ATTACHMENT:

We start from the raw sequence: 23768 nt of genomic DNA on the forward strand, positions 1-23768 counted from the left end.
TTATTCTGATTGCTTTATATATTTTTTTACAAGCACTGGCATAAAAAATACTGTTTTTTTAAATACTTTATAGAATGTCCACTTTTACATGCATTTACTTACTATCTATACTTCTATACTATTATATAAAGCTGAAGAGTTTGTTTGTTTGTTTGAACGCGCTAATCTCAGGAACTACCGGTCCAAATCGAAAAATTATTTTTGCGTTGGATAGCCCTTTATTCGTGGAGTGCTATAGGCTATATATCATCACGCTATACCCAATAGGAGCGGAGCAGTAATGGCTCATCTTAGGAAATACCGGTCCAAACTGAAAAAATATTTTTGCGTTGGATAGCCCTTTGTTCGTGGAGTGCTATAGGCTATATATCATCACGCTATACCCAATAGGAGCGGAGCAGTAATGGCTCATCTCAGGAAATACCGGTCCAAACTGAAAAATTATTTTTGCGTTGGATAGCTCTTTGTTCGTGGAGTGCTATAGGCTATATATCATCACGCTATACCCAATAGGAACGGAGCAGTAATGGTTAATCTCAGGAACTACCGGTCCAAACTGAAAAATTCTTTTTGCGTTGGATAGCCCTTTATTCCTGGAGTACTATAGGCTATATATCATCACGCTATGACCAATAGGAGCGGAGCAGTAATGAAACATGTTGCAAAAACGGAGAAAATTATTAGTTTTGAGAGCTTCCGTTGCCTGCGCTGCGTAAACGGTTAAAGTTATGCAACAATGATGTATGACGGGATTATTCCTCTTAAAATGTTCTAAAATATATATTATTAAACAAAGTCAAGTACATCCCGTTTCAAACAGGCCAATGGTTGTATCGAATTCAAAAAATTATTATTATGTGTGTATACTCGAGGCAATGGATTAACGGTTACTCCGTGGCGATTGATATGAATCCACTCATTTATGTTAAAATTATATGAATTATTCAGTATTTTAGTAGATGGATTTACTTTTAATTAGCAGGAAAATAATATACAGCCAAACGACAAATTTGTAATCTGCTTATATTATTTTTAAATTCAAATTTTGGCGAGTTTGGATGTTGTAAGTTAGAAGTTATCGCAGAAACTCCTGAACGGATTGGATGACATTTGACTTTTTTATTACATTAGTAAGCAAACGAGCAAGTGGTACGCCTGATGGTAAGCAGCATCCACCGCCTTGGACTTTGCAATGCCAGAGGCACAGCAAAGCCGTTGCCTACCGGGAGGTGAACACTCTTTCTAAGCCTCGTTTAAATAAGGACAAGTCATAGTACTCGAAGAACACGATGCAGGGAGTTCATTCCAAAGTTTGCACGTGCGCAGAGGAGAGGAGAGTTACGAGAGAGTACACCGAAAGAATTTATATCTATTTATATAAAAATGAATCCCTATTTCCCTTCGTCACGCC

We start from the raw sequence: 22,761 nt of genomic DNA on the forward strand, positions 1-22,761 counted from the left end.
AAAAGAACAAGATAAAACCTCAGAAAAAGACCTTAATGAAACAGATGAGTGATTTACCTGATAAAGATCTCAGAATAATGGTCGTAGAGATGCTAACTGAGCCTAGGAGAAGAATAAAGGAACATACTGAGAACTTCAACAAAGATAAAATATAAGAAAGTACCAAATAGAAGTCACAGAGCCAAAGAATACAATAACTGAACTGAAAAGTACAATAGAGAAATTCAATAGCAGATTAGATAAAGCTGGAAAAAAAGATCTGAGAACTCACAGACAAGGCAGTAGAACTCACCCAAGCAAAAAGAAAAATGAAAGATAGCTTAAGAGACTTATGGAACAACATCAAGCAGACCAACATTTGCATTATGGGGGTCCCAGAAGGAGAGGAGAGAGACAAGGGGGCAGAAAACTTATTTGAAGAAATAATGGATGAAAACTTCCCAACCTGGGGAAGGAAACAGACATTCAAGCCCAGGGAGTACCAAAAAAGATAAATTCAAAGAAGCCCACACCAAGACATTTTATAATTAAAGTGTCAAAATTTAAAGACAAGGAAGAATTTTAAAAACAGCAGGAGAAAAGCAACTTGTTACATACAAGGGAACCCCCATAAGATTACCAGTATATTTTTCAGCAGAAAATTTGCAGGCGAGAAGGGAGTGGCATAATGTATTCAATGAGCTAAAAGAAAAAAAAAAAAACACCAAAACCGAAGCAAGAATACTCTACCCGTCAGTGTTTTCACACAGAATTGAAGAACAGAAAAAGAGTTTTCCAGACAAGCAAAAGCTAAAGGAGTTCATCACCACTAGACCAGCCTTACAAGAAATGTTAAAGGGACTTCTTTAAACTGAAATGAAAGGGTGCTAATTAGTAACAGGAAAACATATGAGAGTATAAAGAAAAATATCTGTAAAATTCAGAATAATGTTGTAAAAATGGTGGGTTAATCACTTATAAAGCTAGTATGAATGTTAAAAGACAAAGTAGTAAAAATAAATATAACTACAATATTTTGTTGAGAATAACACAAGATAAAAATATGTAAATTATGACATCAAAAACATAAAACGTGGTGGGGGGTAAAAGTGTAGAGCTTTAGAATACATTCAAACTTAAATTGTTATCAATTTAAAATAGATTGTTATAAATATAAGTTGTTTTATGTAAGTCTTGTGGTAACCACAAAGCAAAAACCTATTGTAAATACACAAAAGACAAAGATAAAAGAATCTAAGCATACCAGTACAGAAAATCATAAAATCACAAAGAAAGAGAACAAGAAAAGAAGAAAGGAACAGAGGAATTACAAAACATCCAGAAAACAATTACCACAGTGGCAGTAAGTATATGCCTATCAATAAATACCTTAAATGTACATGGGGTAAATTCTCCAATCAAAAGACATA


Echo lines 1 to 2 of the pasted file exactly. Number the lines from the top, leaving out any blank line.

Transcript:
We start from the raw sequence: 23768 nt of genomic DNA on the forward strand, positions 1-23768 counted from the left end.
TTATTCTGATTGCTTTATATATTTTTTTACAAGCACTGGCATAAAAAATACTGTTTTTTTAAATACTTTATAGAATGTCCACTTTTACATGCATTTACTTACTATCTATACTTCTATACTATTATATAAAGCTGAAGAGTTTGTTTGTTTGTTTGAACGCGCTAATCTCAGGAACTACCGGTCCAAATCGAAAAATTATTTTTGCGTTGGATAGCCCTTTATTCGTGGAGTGCTATAGGCTATATATCATCACGCTATACCCAATAGGAGCGGAGCAGTAATGGCTCATCTTAGGAAATACCGGTCCAAACTGAAAAAATATTTTTGCGTTGGATAGCCCTTTGTTCGTGGAGTGCTATAGGCTATATATCATCACGCTATACCCAATAGGAGCGGAGCAGTAATGGCTCATCTCAGGAAATACCGGTCCAAACTGAAAAATTATTTTTGCGTTGGATAGCTCTTTGTTCGTGGAGTGCTATAGGCTATATATCATCACGCTATACCCAATAGGAACGGAGCAGTAATGGTTAATCTCAGGAACTACCGGTCCAAACTGAAAAATTCTTTTTGCGTTGGATAGCCCTTTATTCCTGGAGTACTATAGGCTATATATCATCACGCTATGACCAATAGGAGCGGAGCAGTAATGAAACATGTTGCAAAAACGGAGAAAATTATTAGTTTTGAGAGCTTCCGTTGCCTGCGCTGCGTAAACGGTTAAAGTTATGCAACAATGATGTATGACGGGATTATTCCTCTTAAAATGTTCTAAAATATATATTATTAAACAAAGTCAAGTACATCCCGTTTCAAACAGGCCAATGGTTGTATCGAATTCAAAAAATTATTATTATGTGTGTATACTCGAGGCAATGGATTAACGGTTACTCCGTGGCGATTGATATGAATCCACTCATTTATGTTAAAATTATATGAATTATTCAGTATTTTAGTAGATGGATTTACTTTTAATTAGCAGGAAAATAATATACAGCCAAACGACAAATTTGTAATCTGCTTATATTATTTTTAAATTCAAATTTTGGCGAGTTTGGATGTTGTAAGTTAGAAGTTATCGCAGAAACTCCTGAACGGATTGGATGACATTTGACTTTTTTATTACATTAGTAAGCAAACGAGCAAGTGGTACGCCTGATGGTAAGCAGCATCCACCGCCTTGGACTTTGCAATGCCAGAGGCACAGCAAAGCCGTTGCCTACCGGGAGGTGAACACTCTTTCTAAGCCTCGTTTAAATAAGGACAAGTCATAGTACTCGAAGAACACGATGCAGGGAGTTCATTCCAAAGTTTGCACGTGCGCAGAGGAGAGGAGAGTTACGAGAGAGTACACCGAAAGAATTTATATCTATTTATATAAAAATGAATCCCTATTTCCCTTCGTCACGCC